My fellow warriours, what no god would promise,
Fortune has given us. In his dark embrace,
Lo! sleep envelopes the whole Grecian camp.
Against a foe, the outcasts of their country,
Freebooters, roving in pursuit of prey,
Success, by war or covert stratagem,
Alike is glorious. Then, my gallant friends,
What need of words? The generous call of freedom,
Your wives, your children, your invaded rights,
All that can steel the patriot breast with valour,
Expands and rouses in the swelling heart.
Follow the impulsive ardour; follow me,
Your king, your leader: in the friendly gloom
Of night assault their camp: your country's love
And fame eternal shall attend the men,

Who marched through blood and horrour, to redeem
From the invader's power, their native land.-
Unnumbered torches blazing all at once,
Shall be the signal of the deathful charge.
Then, oh! my friends,
On every side let the wild
uproar loose:
Bid massacre and carnage stalk around,
Unsparing, unrelenting; drench your swords
In hostile blood, and riot in destruction.


'Tis twice five years since that great man
(Great let me call him, for he conquered me,)
Made me the captive of his arm in fight.
He slew my father, and threw chains o'er me,
While I, with pious rage, pursued revenge;
I then was young; he placed me near his person,
And thought me not dishonoured by his service.

One day, (may that returning day be night,
The stain, the curse of each succeeding year!)
For something, or for nothing, in his pride
He struck me: (while I tell it, do I live?)
He smote me on the cheek!-I did not stab him:
That were poor revenge.-E'er since, his folly
Has striven to bury it beneath a heap

Of kindnesses, and thinks it is forgot:
Insolent thought, and like a second blow!
Has the dark adder venom? So have I,

When trod upon.
Proud Spaniard, thou shalt feel me!
By nightly march he purposed to surprise
The Moorish camp; but I have taken care
They shall be ready to receive his favour.
Failing in this, (a cast of utmost moment,)
Would darken all the conquests he has won.—
Be propitious, O Mahomet, on this important hour;
And give, at length, my famished soul revenge!



King Henry. My blood hath been too cold and temperate,

Unapt to stir at these indignities,

As you have found me: for accordingly,

You tread upon my patience: but, be sure,

I will from henceforth rather be myself,

Mighty, and to be feared, than my condition;

Which hath been smooth as oil, soft as young down,
And therefore lost that title of respect,

Which the proud soul ne'er pays but to the proud.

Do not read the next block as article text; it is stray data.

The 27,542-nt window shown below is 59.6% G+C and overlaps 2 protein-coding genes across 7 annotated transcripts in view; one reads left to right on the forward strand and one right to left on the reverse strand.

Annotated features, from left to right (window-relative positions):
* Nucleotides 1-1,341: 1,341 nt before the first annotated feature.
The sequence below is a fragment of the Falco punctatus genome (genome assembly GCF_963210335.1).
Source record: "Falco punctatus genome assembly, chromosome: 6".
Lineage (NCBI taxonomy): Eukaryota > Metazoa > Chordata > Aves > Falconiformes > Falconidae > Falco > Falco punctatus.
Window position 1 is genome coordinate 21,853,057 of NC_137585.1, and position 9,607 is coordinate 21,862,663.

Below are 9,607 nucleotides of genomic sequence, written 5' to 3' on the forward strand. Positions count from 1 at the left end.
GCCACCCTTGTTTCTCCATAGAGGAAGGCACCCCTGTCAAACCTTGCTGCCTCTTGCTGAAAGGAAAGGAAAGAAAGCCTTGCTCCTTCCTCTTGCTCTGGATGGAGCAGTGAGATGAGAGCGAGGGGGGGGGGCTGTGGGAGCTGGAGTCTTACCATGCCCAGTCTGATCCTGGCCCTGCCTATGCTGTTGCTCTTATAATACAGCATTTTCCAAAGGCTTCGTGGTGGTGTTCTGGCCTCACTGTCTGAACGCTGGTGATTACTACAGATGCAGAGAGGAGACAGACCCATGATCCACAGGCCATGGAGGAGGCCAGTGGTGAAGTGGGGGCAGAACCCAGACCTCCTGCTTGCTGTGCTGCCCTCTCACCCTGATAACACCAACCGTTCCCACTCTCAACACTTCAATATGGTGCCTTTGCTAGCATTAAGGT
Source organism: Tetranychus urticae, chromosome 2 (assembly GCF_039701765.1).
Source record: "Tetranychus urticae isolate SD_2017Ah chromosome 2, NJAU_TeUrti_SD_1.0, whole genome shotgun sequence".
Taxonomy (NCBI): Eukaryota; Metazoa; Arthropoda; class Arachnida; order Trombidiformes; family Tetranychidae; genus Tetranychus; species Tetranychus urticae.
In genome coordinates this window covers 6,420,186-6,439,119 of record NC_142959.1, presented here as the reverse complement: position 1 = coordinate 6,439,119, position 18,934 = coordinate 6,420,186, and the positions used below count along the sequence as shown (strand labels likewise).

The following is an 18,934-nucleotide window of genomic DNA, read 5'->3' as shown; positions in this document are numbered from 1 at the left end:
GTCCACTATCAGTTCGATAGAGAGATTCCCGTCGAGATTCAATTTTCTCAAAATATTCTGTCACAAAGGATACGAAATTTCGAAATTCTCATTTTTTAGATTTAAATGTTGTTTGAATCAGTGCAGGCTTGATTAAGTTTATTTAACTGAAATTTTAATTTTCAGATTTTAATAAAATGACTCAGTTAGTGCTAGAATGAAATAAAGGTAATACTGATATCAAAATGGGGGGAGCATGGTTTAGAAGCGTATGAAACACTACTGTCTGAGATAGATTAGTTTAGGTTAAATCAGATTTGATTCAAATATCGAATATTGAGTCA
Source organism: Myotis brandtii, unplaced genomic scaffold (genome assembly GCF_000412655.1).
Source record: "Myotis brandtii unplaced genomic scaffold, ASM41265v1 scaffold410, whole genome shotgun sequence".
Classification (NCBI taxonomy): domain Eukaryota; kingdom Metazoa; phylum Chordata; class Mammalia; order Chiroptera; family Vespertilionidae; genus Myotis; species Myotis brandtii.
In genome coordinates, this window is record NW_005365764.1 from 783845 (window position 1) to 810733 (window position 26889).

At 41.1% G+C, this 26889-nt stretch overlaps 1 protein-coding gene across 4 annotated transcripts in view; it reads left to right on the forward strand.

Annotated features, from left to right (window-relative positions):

North. My good lord,

Those prisoners in your highness' name demanded,

Which Harry Percy here at Holmedon took,
Were, as he says, not with such strength denied,
As was delivered to your Majesty.

Hot. My liege, I did deny no prisoners:
But I remember, when the fight was done,
When I was dry with rage and extreme toil,

Breathless and faint, leaning upon my sword,
Came there a certain lord, neat, trimly dressed,
Fresh as a bridegroom; and his chin, new reaped,
Showed like a stubble-land at harvest home.
He was perfumed like a milliner;

And 'twixt his finger and his thumb he held
A pouncet-box, which ever and anon

He gave his nose! and still he smiled, and talked;
And, as the soldiers bore dead bodies by,
He called them untaught knaves, unmannerly,
To bring a slovenly, unhandsome corse
Betwixt the wind and his nobility.
With many holyday and lady terms
He questioned me: amongst the rest demanded
My prisoners in your Majesty's behalf.

I, then, all smarting, with my wounds being cold,
To be so pestered with a popinjay,

Out of my grief and my impatience,
Answered negligently, I know not what-
He should, or should not—for he made me mad,
To see him shine so brisk, and smell so sweet,
And talk so like a waiting gentlewoman,

Of guns, and drums, and wounds, (Heaven save the

And telling me, the sovereign'st thing on earth
Was spermaceti, for an inward bruise;
And that it was great pity, so it was,
This villanous salt-petre should be digged
Out of the bowels of the harmless earth,
Which many a good, tall fellow has destroyed
So cowardly; and, but for these vile guns,
He would himself have been a soldier.-
This bald, unjointed chat of his, my lord,
I answered, indirectly, as I said;

And, I beseech you, let not this report
Come current for an accusation,
Betwixt my love and your high majesty.

North. The circumstance considered, good my lord,

Whatever Harry Percy then hath said,
To such a person, and in such a place,
At such a time, with all the rest retold,
May reasonably die, and never rise
To do him wrong, or any way impeach
What then he said, so he unsay it now.